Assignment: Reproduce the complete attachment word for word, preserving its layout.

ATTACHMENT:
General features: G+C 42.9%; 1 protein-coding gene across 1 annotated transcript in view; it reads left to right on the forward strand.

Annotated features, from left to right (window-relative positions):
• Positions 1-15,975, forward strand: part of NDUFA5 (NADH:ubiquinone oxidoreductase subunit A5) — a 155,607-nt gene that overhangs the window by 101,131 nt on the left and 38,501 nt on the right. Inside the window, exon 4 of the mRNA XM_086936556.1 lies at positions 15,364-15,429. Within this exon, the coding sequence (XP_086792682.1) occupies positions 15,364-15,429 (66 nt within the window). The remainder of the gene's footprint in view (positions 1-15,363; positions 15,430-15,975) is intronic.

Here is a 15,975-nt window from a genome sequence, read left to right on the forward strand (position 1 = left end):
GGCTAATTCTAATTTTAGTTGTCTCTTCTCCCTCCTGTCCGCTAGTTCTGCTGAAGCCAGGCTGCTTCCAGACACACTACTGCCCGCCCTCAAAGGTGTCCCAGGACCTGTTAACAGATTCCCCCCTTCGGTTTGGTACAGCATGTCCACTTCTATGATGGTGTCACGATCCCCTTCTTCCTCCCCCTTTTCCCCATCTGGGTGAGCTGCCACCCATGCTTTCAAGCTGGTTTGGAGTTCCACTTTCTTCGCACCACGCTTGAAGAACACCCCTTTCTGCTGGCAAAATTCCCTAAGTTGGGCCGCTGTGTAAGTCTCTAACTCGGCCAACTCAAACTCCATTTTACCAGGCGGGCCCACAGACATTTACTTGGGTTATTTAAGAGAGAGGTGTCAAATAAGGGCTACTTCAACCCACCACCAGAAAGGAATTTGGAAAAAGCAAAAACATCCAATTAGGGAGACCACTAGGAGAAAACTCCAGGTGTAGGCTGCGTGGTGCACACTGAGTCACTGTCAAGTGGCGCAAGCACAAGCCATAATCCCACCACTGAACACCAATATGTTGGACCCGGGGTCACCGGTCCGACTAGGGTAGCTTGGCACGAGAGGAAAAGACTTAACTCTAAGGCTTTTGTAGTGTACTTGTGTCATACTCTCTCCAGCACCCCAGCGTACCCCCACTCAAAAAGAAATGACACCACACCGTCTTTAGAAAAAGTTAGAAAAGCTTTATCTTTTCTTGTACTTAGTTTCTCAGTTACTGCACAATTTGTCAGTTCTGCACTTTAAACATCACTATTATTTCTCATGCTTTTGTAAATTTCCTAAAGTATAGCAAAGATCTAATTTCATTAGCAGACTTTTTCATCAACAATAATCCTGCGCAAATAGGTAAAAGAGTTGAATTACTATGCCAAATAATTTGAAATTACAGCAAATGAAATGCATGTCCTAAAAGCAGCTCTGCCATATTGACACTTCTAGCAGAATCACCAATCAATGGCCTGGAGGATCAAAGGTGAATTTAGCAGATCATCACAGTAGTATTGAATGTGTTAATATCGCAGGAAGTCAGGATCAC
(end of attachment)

General features: G+C 42.9%; 1 protein-coding gene across 1 annotated transcript in view; it reads left to right on the forward strand.

Annotated features, from left to right (window-relative positions):
• Positions 1-15,975, forward strand: part of NDUFA5 (NADH:ubiquinone oxidoreductase subunit A5) — a 155,607-nt gene that overhangs the window by 101,131 nt on the left and 38,501 nt on the right. Inside the window, exon 4 of the mRNA XM_086936556.1 lies at positions 15,364-15,429. Within this exon, the coding sequence (XP_086792682.1) occupies positions 15,364-15,429 (66 nt within the window). The remainder of the gene's footprint in view (positions 1-15,363; positions 15,430-15,975) is intronic.

Here is a 15,975-nt window from a genome sequence, read left to right on the forward strand (position 1 = left end):
GGCTAATTCTAATTTTAGTTGTCTCTTCTCCCTCCTGTCCGCTAGTTCTGCTGAAGCCAGGCTGCTTCCAGACACACTACTGCCCGCCCTCAAAGGTGTCCCAGGACCTGTTAACAGATTCCCCCCTTCGGTTTGGTACAGCATGTCCACTTCTATGATGGTGTCACGATCCCCTTCTTCCTCCCCCTTTTCCCCATCTGGGTGAGCTGCCACCCATGCTTTCAAGCTGGTTTGGAGTTCCACTTTCTTCGCACCACGCTTGAAGAACACCCCTTTCTGCTGGCAAAATTCCCTAAGTTGGGCCGCTGTGTAAGTCTCTAACTCGGCCAACTCAAACTCCATTTTACCAGGCGGGCCCACAGACATTTACTTGGGTTATTTAAGAGAGAGGTGTCAAATAAGGGCTACTTCAACCCACCACCAGAAAGGAATTTGGAAAAAGCAAAAACATCCAATTAGGGAGACCACTAGGAGAAAACTCCAGGTGTAGGCTGCGTGGTGCACACTGAGTCACTGTCAAGTGGCGCAAGCACAAGCCATAATCCCACCACTGAACACCAATATGTTGGACCCGGGGTCACCGGTCCGACTAGGGTAGCTTGGCACGAGAGGAAAAGACTTAACTCTAAGGCTTTTGTAGTGTACTTGTGTCATACTCTCTCCAGCACCCCAGCGTACCCCCACTCAAAAAGAAATGACACCACACCGTCTTTAGAAAAAGTTAGAAAAGCTTTATCTTTTCTTGTACTTAGTTTCTCAGTTACTGCACAATTTGTCAGTTCTGCACTTTAAACATCACTATTATTTCTCATGCTTTTGTAAATTTCCTAAAGTATAGCAAAGATCTAATTTCATTAGCAGACTTTTTCATCAACAATAATCCTGCGCAAATAGGTAAAAGAGTTGAATTACTATGCCAAATAATTTGAAATTACAGCAAATGAAATGCATGTCCTAAAAGCAGCTCTGCCATATTGACACTTCTAGCAGAATCACCAATCAATGGCCTGGAGGATCAAAGGTGAATTTAGCAGATCATCACAGTAGTATTGAATGTGTTAATATCGCAGGAAGTCAGGATCAC